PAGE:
The list goes on.
In the May 1998 election, Ronnie Kendall defeated her seriously outgunned opponent, who had raised less than $3,000, and has served on the Southlake City Council since. Normally Joe Kendall, like most federal judges, never talks to reporters. His deputy told me he has never given a comment for the record to a reporter in the seven years she's worked for him.
But Kendall did give a quote to the Fort Worth Star-Telegram at the time of his wife's election. He told the paper he had 400 pending criminal and civil cases on his docket. He said he had checked his docket: "She has not taken one dime from a person who has any business before me or business with the city that I am aware of."
Honk. Wrong answer.
Debbie Branson's law firm had two cases in his court at that time. And, of course, the question of how many cases the Frank L. Branson law firm might have had before him at that moment begged the question of how many cases it might reasonably expect to have in the future. Frank Branson himself recently polished off a case in Kendall's court that drew total settlement amounts of $9.4 million for his client.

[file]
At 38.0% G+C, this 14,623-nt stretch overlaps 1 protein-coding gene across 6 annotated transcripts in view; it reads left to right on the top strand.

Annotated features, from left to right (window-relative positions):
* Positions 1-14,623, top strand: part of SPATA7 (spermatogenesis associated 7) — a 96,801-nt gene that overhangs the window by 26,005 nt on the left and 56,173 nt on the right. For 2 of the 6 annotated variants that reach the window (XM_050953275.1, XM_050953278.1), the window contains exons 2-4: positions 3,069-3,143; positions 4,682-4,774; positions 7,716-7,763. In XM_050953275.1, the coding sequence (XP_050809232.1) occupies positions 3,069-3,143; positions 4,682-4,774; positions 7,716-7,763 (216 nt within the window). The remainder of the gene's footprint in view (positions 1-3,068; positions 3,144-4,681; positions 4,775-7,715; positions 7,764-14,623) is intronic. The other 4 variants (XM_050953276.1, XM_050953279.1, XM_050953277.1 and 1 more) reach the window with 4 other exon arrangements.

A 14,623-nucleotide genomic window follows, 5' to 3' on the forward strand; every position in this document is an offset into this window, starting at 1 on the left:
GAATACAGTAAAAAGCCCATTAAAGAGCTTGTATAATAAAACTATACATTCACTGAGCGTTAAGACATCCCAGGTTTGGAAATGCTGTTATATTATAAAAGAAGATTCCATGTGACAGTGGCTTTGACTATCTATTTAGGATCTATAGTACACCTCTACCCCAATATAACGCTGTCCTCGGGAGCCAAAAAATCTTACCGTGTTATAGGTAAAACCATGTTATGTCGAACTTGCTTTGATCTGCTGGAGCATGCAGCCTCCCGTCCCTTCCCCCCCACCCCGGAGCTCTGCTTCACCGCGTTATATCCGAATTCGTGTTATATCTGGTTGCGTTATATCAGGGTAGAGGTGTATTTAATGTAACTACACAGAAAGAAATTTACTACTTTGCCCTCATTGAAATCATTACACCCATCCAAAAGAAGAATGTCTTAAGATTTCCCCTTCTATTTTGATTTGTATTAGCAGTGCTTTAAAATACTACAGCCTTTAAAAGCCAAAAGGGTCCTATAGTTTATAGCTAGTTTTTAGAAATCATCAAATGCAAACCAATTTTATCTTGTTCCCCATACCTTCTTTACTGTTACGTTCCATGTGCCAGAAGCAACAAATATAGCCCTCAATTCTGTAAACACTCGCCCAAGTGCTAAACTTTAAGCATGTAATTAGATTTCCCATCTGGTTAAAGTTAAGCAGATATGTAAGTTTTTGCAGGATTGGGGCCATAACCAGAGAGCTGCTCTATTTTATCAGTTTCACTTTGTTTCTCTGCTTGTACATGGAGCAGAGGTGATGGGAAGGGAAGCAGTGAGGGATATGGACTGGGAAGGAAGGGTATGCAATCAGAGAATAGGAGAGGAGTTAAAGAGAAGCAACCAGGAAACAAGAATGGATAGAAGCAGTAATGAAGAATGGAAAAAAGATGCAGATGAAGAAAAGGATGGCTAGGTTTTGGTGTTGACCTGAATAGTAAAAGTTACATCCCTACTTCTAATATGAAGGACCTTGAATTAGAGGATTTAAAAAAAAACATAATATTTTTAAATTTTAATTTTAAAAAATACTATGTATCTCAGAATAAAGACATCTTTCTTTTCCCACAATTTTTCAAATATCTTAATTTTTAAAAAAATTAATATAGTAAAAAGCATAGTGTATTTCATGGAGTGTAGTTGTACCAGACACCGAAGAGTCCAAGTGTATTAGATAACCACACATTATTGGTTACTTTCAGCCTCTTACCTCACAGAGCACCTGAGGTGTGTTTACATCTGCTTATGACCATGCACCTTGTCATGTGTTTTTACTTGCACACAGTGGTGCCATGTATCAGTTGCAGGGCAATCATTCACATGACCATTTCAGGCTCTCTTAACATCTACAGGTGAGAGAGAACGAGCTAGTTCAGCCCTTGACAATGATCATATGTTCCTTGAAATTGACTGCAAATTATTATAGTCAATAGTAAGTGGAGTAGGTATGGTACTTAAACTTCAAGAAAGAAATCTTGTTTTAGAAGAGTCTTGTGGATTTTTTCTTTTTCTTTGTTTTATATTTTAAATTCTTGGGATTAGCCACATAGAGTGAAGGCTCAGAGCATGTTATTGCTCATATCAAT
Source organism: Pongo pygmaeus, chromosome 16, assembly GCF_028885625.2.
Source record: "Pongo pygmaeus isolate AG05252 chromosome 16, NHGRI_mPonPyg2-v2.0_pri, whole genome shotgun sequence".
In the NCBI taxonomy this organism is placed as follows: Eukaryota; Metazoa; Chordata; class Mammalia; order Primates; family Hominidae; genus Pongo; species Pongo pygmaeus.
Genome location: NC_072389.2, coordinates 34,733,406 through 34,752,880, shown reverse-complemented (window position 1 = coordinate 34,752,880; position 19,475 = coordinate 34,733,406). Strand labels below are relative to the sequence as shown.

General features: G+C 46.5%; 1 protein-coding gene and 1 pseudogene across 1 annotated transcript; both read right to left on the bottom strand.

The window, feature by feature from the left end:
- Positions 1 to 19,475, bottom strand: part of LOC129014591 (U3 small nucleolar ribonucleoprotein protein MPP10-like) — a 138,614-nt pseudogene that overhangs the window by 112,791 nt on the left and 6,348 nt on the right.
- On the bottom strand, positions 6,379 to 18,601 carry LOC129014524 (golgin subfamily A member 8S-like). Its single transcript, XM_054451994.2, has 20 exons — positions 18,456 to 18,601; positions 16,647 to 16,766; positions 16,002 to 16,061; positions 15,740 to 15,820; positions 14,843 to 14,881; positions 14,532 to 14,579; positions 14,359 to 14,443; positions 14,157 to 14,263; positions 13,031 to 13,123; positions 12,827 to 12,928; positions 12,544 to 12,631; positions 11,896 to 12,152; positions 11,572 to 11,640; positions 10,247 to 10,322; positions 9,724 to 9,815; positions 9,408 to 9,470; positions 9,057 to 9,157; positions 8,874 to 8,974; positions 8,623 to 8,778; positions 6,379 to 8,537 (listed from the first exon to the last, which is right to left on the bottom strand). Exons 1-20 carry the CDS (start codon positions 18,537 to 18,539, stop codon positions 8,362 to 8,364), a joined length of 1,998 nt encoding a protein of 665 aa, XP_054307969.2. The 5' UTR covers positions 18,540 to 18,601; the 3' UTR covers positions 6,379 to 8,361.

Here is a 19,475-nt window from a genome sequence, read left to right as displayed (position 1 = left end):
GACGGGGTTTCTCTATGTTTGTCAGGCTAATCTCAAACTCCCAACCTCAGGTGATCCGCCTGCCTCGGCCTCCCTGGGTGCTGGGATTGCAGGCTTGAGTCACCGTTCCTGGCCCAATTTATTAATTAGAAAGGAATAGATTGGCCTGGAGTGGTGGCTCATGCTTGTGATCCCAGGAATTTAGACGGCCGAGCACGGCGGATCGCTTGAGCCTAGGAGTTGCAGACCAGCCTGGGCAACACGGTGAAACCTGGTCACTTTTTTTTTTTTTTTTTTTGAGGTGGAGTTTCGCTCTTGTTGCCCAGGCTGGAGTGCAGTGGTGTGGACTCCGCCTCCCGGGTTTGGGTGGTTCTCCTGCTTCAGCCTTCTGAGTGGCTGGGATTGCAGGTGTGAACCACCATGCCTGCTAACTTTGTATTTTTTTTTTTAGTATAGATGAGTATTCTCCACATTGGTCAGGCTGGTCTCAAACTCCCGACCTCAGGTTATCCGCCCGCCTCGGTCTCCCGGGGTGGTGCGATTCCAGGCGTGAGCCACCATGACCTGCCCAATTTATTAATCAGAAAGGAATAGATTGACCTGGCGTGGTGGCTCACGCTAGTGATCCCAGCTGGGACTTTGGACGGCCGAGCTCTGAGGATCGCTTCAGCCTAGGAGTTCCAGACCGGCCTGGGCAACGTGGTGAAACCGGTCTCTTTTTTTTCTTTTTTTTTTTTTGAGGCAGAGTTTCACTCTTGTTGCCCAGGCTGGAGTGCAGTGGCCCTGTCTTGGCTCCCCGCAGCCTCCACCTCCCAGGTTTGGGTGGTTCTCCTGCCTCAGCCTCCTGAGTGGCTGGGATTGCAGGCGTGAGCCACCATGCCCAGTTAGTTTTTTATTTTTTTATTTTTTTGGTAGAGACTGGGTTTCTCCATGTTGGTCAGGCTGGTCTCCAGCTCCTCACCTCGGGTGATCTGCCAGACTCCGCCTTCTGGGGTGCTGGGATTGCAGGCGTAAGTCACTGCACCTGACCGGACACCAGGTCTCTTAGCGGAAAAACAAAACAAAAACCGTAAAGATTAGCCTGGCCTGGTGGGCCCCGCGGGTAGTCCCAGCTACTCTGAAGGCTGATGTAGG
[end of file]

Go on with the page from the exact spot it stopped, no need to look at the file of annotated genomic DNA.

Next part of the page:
I put in multiple phone calls to all of the lawyers I thought I'd write about for this story. The Bransons were among the few who wouldn't take or return my calls. In my last call to Debbie Branson, I told her voicemail I was probably going to interpret her silence as an indication of some kind of embarrassment over this issue, since I knew she was in the office and since I had explained the story fully in earlier messages. Literally minutes before this story went to press, I picked up a phone message from Debbie Branson saying, "Your conclusion is absolutely inappropriate."
Neither of the Kendalls called back.
Lisa Blue did call back, and she told me that neither she nor her husband, Fred Baron, has ever had a case before Judge Kendall. She said she had known the Kendalls for a long time through the legal community.